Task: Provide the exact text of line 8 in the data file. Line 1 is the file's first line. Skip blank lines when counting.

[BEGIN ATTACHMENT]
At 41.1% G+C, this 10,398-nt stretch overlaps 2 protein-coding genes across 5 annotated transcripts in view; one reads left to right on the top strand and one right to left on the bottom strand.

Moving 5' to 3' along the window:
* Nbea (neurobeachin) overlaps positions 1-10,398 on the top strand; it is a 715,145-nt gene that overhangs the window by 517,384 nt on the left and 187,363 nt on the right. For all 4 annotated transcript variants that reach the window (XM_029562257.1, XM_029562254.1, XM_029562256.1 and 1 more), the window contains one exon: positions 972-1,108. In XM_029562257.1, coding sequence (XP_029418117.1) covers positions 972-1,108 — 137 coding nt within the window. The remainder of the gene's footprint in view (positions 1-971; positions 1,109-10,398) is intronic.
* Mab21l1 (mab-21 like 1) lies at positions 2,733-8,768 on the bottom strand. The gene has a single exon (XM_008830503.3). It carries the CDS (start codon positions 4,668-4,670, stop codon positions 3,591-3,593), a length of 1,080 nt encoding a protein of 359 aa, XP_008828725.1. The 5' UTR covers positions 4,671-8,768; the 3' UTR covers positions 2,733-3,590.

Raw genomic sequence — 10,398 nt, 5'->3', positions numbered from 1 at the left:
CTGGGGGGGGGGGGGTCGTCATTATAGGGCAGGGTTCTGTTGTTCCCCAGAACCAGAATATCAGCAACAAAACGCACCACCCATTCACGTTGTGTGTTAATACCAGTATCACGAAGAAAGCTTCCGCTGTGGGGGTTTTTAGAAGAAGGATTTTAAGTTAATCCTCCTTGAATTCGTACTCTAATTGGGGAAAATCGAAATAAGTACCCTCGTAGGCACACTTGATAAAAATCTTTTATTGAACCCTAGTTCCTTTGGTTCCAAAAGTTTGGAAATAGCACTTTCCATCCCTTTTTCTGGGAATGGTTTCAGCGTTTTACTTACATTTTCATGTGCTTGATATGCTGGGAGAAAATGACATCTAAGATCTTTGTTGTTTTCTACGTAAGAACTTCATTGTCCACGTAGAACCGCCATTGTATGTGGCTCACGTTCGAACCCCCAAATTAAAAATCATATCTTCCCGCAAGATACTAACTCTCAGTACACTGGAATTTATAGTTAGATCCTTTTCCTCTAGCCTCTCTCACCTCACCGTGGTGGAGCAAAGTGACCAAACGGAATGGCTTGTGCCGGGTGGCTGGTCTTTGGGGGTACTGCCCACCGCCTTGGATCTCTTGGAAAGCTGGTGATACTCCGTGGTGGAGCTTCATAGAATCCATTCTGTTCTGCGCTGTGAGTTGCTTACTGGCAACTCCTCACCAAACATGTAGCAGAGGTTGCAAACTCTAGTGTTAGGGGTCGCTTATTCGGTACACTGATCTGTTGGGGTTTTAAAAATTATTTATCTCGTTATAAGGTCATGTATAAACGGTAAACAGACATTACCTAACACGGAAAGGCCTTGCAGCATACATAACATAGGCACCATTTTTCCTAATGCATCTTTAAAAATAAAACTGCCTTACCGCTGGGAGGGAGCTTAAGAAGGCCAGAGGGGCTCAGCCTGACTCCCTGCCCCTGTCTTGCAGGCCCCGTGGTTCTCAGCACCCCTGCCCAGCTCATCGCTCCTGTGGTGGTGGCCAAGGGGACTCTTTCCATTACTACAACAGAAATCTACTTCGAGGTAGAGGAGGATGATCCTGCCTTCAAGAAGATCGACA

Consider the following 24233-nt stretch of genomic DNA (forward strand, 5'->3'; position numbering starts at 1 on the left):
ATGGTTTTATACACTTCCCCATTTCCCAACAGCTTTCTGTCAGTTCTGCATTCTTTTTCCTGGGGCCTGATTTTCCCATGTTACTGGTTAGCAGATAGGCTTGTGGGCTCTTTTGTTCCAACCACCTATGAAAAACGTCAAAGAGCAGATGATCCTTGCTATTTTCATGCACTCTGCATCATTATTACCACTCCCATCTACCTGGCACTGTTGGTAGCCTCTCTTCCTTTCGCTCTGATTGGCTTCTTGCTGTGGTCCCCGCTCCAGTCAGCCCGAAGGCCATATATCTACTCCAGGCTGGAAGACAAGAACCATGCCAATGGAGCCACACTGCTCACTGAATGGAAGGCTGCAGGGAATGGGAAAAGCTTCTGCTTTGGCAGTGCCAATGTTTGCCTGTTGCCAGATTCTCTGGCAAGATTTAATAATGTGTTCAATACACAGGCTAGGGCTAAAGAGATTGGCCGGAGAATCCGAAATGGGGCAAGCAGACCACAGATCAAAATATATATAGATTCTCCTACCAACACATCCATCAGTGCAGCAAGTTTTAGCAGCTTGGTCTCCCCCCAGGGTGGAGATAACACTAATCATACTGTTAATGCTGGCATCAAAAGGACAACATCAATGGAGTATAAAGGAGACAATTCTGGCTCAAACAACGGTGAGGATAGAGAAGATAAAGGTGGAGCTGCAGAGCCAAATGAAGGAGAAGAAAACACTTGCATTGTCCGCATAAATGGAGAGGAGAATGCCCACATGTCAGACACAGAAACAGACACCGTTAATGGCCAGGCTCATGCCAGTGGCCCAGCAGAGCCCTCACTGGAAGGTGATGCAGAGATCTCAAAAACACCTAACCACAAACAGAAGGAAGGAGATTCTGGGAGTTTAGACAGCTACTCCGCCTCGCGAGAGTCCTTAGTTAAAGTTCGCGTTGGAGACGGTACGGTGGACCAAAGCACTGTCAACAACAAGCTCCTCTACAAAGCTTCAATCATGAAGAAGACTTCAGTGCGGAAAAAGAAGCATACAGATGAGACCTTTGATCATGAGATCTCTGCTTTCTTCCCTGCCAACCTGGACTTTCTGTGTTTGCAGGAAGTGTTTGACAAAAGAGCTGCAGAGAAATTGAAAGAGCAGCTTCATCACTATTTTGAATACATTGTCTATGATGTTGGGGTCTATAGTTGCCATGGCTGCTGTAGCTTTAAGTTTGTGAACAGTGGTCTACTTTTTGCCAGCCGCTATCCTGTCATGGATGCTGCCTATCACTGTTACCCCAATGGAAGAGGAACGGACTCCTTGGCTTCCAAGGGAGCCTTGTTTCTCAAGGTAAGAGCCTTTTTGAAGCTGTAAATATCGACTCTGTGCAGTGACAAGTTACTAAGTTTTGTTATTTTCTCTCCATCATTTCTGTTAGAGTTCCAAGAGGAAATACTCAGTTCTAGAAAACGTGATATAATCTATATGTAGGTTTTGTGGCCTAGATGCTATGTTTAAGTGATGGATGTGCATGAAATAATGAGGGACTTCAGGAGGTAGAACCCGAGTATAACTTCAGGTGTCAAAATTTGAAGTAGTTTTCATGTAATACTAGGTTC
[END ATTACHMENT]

ATGGTTTTATACACTTCCCCATTTCCCAACAGCTTTCTGTCAGTTCTGCATTCTTTTTCCTGGGGCCTGATTTTCCCATGTTACTGGTTAGCAGATAGGCTTGTGGGCTCTTTTGTTCCAACCACCTATGAAAAACGTCAAAGAGCAGATGATCCTTGCTATTTTCATGCACTCTGCATCATTATTACCACTCCCATCTACCTGGCACTGTTGGTAGCCTCTCTTCCTTTCGCTCTGATTGGCTTCTTGCTGTGGTCCCCGCTCCAGTCAGCCCGAAGGCCATATATCTACTCCAGGCTGGAAGACAAGAACCATGCCAATGGAGCCACACTGCTCACTGAATGGAAGGCTGCAGGGAATGGGAAAAGCTTCTGCTTTGGCAGTGCCAATGTTTGCCTGTTGCCAGATTCTCTGGCAAGATTTAATAATGTGTTCAATACACAGGCTAGGGCTAAAGAGATTGGCCGGAGAATCCGAAATGGGGCAAGCAGACCACAGATCAAAATATATATAGATTCTCCTACCAACACATCCATCAGTGCAGCAAGTTTTAGCAGCTTGGTCTCCCCCCAGGGTGGAGATAACACTAATCATACTGTTAATGCTGGCATCAAAAGGACAACATCAATGGAGTATAAAGGAGACAATTCTGGCTCAAACAACGGTGAGGATAGAGAAGATAAAGGTGGAGCTGCAGAGCCAAATGAAGGAGAAGAAAACACTTGCATTGTCCGCATAAATGGAGAGGAGAATGCCCACATGTCAGACACAGAAACAGACACCGTTAATGGCCAGGCTCATGCCAGTGGCCCAGCAGAGCCCTCACTGGAAGGTGATGCAGAGATCTCAAAAACACCTAACCACAAACAGAAGGAAGGAGATTCTGGGAGTTTAGACAGCTACTCCGCCTCGCGAGAGTCCTTAGTTAAAGTTCGCGTTGGAGACGGTACGGTGGACCAAAGCACTGTCAACAACAAGCTCCTCTACAAAGCTTCAATCATGAAGAAGACTTCAGTGCGGAAAAAGAAGCATACAGATGAGACCTTTGATCATGAGATCTCTGCTTTCTTCCCTGCCAACCTGGACTTTCTGTGTTTGCAGGAAGTGTTTGACAAAAGAGCTGCAGAGAAATTGAAAGAGCAGCTTCATCACTATTTTGAATACATTGTCTATGATGTTGGGGTCTATAGTTGCCATGGCTGCTGTAGCTTTAAGTTTGTGAACAGTGGTCTACTTTTTGCCAGCCGCTATCCTGTCATGGATGCTGCCTATCACTGTTACCCCAATGGAAGAGGAACGGACTCCTTGGCTTCCAAGGGAGCCTTGTTTCTCAAGGTAAGAGCCTTTTTGAAGCTGTAAATATCGACTCTGTGCAGTGACAAGTTACTAAGTTTTGTTATTTTCTCTCCATCATTTCTGTTAGAGTTCCAAGAGGAAATACTCAGTTCTAGAAAACGTGATATAATCTATATGTAGGTTTTGTGGCCTAGATGCTATGTTTAAGTGATGGATGTGCATGAAATAATGAGGGACTTCAGGAGGTAGAACCCGAGTATAACTTCAGGTGTCAAAATTTGAAGTAGTTTTCATGTAATACTAGGTTC